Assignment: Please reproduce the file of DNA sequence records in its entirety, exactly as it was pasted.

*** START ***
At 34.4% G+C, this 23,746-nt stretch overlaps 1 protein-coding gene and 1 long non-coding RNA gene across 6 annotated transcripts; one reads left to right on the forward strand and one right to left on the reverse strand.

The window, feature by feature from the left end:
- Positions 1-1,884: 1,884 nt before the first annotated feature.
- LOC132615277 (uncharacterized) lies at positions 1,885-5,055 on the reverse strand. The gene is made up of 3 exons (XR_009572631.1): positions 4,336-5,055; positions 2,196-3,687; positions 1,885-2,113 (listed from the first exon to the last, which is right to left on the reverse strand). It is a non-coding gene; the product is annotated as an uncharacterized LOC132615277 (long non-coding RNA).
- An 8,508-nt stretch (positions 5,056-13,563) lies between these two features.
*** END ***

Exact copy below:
At 34.4% G+C, this 23,746-nt stretch overlaps 1 protein-coding gene and 1 long non-coding RNA gene across 6 annotated transcripts; one reads left to right on the forward strand and one right to left on the reverse strand.

The window, feature by feature from the left end:
- Positions 1-1,884: 1,884 nt before the first annotated feature.
- LOC132615277 (uncharacterized) lies at positions 1,885-5,055 on the reverse strand. The gene is made up of 3 exons (XR_009572631.1): positions 4,336-5,055; positions 2,196-3,687; positions 1,885-2,113 (listed from the first exon to the last, which is right to left on the reverse strand). It is a non-coding gene; the product is annotated as an uncharacterized LOC132615277 (long non-coding RNA).
- An 8,508-nt stretch (positions 5,056-13,563) lies between these two features.